Destinations, Ireland

Ireland Day 9, Part 2: Slea head drive

February 11, 2013

We polished off our cheese, bread, and coffee, then headed back to the car for the latter half of the Slea head drive.

I gazed out the passenger window as the low rock wall sped by, looking out to the cliffs. Bits of land jutted out into the water beyond, tops tufted with grasses so richly colored that they were vibrant, even from afar. Farther beyond these, in the hazy distance, islands rose up from sea. One of them, known as the “Sleeping Giant”, is true to its name – it looked exactly like a giant on his back, his hands on top of his stomach, napping peacefully amongst the waves. To our right, the green patchwork of the mountain sloped upward, dotted with the occasional cottage or ruin. It was hard to know which way to look when surrounded by so much beauty.

We were heading toward the part of Slea head I was most excited about: Gallarus Oratory. Following Rick Steves’ directions, we found the “secret” free parking and walked up a pathway edged with lush, dense fuchsia.

And then, there it was. The driving tour describes Gallarus as “one of Ireland’s best-preserved early-Christian churches”, and it didn’t disappoint. It’s incredibly intact, considering it was built anywhere from 1000 to 1500 years ago. From the front, the corbel-vaulted stones slope up in a tall, rounded triangular shape. Ducking through the rectangular doorway into dimness, I found the interior was larger than the outside would ever have you believe. It was still cozy – no more than a dozen people could fit inside comfortably. Peeking out through the tiny-roundish window at the rear provides a narrow porthole to the outside world of stone walls and greenery.

Ireland Day 9, Part 2: Slea head drive | Destinations Ireland

Gallarus Oratory

Looking up, the marvel of its engineering is clear: it’s amazing to consider how much care and effort went into cutting the stones to fit together perfectly, placing them at just the right angle so that they slant downward to the outside (allowing water to run over them without leaking), and overlapping themjust soall the way up to the peaked roof.

Ireland Day 9, Part 2: Slea head drive | Destinations Ireland

From Gallarus Oratory we drove the short distance to Kilmalkedar – the sight along Slea head about which Jason was most excited. It spans 10 acres, but a majority of the structure is concentrated around the main buildings. While the monastery was founded in the 7th century, the main building itself wasn’t built until the 12th century. Like many of the monasteries we’ve seen in Ireland so far, it’s surrounded by tombs and headstones of varying ages.

Ireland Day 9, Part 2: Slea head drive | Destinations Ireland

One of the monastery’s Romanesque doorways

The architecture is fabulous – a multi-room chapel with a caved-in roof, Romanesque doorways, and an intricate stone archway known as the Chancel arch. These details especially distinguished it from some of the monasteries we’d seen previously, such as Kilmacduagh. These, though no less impressive, had fewer intricate details (a mark of their pre-dating Kilmalkedar by several centuries). Both inside and out, Kilmalkedar is scattered with both Christian and pagan relics, including a sundial and two holy wells.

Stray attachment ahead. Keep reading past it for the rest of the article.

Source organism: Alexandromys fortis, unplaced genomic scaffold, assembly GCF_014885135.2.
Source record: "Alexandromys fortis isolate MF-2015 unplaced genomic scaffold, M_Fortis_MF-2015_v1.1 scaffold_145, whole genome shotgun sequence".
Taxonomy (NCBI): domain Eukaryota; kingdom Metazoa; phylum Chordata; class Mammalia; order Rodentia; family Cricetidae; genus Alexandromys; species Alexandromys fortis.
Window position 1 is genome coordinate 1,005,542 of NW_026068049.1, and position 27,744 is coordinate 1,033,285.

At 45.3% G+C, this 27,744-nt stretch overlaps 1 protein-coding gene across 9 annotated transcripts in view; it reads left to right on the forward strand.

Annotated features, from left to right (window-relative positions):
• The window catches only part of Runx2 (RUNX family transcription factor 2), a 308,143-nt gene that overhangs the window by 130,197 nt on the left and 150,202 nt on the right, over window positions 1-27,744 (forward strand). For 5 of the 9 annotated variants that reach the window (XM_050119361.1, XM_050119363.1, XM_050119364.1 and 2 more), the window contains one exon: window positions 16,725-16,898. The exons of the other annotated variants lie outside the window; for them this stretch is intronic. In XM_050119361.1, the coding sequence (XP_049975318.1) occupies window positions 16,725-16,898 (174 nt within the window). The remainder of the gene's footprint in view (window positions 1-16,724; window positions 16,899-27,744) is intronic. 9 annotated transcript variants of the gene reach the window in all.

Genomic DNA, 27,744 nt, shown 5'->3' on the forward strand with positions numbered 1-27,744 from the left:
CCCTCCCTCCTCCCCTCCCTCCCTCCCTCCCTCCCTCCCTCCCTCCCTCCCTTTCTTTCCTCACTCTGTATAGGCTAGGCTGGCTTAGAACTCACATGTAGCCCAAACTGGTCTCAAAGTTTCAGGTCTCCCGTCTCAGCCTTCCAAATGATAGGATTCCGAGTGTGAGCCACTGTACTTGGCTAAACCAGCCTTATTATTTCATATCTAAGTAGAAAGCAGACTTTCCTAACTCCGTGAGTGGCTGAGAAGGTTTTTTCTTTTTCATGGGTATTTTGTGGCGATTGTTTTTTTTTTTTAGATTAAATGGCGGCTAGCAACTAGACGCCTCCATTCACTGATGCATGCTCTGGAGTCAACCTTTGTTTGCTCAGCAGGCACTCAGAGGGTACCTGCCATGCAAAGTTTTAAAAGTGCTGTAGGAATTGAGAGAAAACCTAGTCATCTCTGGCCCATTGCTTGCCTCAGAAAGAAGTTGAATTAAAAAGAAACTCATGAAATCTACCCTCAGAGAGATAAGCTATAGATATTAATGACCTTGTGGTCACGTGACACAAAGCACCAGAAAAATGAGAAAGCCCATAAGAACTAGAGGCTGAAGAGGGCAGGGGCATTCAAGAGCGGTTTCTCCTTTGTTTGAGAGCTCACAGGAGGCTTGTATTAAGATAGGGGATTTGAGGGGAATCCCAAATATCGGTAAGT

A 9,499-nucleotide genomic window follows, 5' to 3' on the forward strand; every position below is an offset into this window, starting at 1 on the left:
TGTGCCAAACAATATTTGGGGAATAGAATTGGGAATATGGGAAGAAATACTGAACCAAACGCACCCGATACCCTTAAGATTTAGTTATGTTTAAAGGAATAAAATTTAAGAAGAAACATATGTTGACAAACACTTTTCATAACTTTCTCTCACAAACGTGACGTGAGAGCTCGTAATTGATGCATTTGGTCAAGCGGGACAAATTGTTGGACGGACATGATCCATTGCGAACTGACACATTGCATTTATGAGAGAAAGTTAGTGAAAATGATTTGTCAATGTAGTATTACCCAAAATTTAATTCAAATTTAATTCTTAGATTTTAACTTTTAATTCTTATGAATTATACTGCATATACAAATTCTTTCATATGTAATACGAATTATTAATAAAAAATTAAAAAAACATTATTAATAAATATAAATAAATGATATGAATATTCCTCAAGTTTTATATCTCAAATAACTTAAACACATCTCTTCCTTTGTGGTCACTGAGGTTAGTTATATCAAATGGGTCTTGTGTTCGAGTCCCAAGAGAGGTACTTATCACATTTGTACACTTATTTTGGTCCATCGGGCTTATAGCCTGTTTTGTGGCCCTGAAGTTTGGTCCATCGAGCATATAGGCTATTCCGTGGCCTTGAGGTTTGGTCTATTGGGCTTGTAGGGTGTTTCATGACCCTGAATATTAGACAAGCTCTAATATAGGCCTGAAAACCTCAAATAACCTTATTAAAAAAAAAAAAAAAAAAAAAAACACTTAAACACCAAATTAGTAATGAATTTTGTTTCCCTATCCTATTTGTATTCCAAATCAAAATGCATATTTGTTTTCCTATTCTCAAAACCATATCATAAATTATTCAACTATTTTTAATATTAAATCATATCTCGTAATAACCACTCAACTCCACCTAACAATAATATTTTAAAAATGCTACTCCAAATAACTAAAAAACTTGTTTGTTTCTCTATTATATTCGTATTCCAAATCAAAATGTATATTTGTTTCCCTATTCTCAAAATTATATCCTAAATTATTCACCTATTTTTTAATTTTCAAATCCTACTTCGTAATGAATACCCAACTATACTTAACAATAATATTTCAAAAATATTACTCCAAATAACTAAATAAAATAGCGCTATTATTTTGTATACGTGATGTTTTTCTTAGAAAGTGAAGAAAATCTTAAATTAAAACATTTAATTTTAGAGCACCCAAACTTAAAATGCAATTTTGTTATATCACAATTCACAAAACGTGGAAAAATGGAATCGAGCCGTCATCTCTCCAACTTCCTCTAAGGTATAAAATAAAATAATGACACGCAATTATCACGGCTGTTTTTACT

Outside the monastery is an Ogham,or alphabet, stone. Ogham is the oldest form of written language in Ireland, Like other alphabet stones in Ireland with this characteristic, this hole at the top has the more modern-day tradition of couples touching thumbs through the stone to renew their wedding vows. (This is derivative of another fairly contemporary tradition, wherein deals were sealed in this same fashion: the touching of thumbs through the hole being used to make binding agreements. A more civilized ritual than spitting into your palm before shaking someone’s hand, I think.)

Ireland Day 9, Part 2: Slea head drive | Destinations Ireland

Like so many other tourists, we renewed our wedding vows by touching thumbs through the Ogham stone.

A stone walkway leads between the tombstones directly up to one of the beautiful arched doorways. Inside, an alphabet stone dating back to the 6th century is inscribed with Ancient Latin (linguistics buffs might be interested to know that many relics in Ireland, Scotland, and Wales are written in both Ogham and Ancient Latinor Old Norse.) As far as variety of relics is concerned, Kilmalkedar was outstanding. We definitely feel it’s worth a visit, and would even return again to explore it further.

A post-lunch slump was setting in, or perhaps we were just experiencing a withdrawal from all the delicious but undoubtedly caffeinated Barry’s tea we’d been drinking with breakfast. We were almost to the end of the drive, and so we made our way back to Dingle town and the B&B to relax in the sitting room, drink tea, nibble on shortbread, and take in the beautiful view in the downtime before dinner at one of the town’s preeminent seafood restaurants: Out of the Blue.

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